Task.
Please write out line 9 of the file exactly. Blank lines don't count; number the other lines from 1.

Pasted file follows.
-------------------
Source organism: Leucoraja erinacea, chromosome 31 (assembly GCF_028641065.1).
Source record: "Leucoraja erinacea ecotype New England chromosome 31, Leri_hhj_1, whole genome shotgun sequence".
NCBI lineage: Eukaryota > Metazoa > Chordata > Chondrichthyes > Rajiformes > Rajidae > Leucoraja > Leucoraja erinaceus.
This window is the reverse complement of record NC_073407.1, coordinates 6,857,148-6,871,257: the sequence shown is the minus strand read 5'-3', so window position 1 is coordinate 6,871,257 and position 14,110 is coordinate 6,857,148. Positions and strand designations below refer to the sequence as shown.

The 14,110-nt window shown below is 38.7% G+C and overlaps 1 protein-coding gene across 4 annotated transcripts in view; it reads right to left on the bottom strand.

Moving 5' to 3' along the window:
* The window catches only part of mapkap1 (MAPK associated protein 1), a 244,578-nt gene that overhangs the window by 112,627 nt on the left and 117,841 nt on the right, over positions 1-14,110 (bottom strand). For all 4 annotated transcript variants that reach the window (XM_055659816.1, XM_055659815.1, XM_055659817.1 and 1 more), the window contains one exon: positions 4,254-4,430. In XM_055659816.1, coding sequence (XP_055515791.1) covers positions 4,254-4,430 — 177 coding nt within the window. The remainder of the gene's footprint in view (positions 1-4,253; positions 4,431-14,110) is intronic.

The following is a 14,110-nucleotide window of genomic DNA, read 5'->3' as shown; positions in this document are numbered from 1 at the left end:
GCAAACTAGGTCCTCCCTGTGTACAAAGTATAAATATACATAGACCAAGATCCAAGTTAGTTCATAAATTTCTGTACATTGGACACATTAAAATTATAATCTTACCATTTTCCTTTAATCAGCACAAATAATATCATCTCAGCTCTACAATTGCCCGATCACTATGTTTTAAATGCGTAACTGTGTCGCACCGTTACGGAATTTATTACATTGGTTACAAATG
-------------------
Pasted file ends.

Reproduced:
GCAAACTAGGTCCTCCCTGTGTACAAAGTATAAATATACATAGACCAAGATCCAAGTTAGTTCATAAATTTCTGTACATTGGACACATTAAAATTATAATCTTACCATTTTCCTTTAATCAGCACAAATAATATCATCTCAGCTCTACAATTGCCCGATCACTATGTTTTAAATGCGTAACTGTGTCGCACCGTTACGGAATTTATTACATTGGTTACAAATG